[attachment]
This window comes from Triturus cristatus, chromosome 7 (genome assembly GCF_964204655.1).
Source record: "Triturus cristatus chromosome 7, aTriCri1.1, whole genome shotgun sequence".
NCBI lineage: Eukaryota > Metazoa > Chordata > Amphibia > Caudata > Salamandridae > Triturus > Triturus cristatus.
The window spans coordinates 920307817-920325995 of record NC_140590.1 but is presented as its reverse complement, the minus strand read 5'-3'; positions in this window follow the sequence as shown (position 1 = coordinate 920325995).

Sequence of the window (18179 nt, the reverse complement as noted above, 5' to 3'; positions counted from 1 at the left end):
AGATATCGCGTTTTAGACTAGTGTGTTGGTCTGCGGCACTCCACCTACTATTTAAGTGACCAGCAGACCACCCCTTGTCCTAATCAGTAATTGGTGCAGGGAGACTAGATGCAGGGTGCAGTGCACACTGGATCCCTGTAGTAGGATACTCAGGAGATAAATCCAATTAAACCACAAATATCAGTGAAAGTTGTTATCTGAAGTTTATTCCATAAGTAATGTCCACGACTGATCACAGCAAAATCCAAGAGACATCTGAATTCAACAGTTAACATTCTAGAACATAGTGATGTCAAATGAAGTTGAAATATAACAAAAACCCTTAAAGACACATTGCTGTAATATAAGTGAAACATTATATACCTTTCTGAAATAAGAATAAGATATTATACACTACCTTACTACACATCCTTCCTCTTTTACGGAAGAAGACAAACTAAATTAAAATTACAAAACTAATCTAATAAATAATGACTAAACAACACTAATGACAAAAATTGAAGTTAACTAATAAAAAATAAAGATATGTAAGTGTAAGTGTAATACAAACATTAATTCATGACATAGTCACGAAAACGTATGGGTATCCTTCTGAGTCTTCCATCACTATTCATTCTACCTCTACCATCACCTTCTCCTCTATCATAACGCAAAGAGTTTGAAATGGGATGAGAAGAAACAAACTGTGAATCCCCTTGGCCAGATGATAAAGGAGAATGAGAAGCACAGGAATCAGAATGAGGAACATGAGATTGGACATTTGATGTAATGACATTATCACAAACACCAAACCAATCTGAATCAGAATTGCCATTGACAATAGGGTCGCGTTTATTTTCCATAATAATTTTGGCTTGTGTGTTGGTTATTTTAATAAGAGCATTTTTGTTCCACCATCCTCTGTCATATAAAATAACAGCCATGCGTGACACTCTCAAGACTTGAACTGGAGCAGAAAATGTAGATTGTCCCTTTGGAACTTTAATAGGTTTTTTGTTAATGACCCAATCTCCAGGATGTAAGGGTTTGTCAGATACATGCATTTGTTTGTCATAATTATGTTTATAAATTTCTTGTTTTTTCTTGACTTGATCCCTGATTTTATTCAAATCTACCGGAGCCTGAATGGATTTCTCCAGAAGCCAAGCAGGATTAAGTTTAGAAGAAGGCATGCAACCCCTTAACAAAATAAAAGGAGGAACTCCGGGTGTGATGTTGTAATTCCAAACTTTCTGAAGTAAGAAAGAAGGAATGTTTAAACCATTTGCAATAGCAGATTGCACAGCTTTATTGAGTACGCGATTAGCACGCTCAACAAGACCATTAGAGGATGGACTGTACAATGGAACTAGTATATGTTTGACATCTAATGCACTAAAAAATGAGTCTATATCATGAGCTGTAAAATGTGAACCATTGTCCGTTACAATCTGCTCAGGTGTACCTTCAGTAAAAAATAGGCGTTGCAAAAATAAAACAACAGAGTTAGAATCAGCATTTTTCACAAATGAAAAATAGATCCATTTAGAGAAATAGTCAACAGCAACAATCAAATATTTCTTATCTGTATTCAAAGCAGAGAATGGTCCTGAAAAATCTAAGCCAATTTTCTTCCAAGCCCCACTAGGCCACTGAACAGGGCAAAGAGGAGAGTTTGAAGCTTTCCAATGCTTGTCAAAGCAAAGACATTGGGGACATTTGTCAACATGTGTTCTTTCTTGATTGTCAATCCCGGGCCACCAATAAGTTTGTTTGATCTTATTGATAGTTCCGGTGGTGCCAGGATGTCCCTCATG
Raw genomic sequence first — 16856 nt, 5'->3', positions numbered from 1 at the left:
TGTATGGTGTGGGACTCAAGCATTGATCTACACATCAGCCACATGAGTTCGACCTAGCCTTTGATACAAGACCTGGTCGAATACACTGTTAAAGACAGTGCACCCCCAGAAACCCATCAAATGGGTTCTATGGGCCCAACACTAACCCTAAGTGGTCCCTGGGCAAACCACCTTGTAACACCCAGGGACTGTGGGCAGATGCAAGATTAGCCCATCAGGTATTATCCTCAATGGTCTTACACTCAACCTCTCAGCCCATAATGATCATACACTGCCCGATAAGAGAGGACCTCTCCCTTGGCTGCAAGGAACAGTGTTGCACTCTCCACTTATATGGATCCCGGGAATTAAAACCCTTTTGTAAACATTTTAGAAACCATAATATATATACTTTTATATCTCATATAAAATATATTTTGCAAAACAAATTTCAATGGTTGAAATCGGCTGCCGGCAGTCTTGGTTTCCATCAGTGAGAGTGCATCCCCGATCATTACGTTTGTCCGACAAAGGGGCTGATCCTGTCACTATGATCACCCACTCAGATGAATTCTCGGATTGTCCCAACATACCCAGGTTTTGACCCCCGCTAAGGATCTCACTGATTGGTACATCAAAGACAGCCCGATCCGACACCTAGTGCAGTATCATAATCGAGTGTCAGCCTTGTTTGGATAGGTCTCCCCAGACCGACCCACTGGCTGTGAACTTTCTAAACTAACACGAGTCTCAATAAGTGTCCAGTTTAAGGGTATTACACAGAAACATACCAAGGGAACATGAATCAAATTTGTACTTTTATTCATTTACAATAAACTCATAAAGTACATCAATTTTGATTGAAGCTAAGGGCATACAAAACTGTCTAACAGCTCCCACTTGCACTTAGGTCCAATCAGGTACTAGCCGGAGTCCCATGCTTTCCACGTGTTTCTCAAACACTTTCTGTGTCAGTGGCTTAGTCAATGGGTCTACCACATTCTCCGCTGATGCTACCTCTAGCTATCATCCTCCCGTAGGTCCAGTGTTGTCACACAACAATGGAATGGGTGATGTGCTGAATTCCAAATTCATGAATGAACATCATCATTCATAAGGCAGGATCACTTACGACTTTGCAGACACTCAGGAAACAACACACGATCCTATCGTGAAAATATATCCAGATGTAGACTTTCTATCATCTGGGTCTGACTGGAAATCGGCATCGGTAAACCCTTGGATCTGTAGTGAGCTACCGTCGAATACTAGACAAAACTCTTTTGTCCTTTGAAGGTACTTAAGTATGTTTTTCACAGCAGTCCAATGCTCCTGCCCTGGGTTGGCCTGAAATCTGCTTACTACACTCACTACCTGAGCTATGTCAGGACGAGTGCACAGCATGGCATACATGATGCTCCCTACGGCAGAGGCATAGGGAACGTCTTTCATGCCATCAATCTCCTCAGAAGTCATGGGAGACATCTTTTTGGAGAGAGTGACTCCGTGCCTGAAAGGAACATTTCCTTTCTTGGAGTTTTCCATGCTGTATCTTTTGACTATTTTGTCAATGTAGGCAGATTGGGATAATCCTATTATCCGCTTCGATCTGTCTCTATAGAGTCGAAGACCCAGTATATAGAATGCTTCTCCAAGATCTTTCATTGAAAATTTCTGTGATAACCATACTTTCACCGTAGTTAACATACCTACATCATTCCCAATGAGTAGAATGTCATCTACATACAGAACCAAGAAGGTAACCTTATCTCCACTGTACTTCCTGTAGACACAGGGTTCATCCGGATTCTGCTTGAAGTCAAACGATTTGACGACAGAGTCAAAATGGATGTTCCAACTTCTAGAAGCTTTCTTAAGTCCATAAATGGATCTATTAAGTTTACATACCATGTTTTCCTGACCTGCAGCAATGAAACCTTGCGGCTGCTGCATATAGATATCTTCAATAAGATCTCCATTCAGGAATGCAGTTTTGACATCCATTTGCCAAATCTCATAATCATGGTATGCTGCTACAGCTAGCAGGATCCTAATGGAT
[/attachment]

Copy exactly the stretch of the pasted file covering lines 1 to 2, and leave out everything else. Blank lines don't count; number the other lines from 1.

This window comes from Triturus cristatus, chromosome 7 (genome assembly GCF_964204655.1).
Source record: "Triturus cristatus chromosome 7, aTriCri1.1, whole genome shotgun sequence".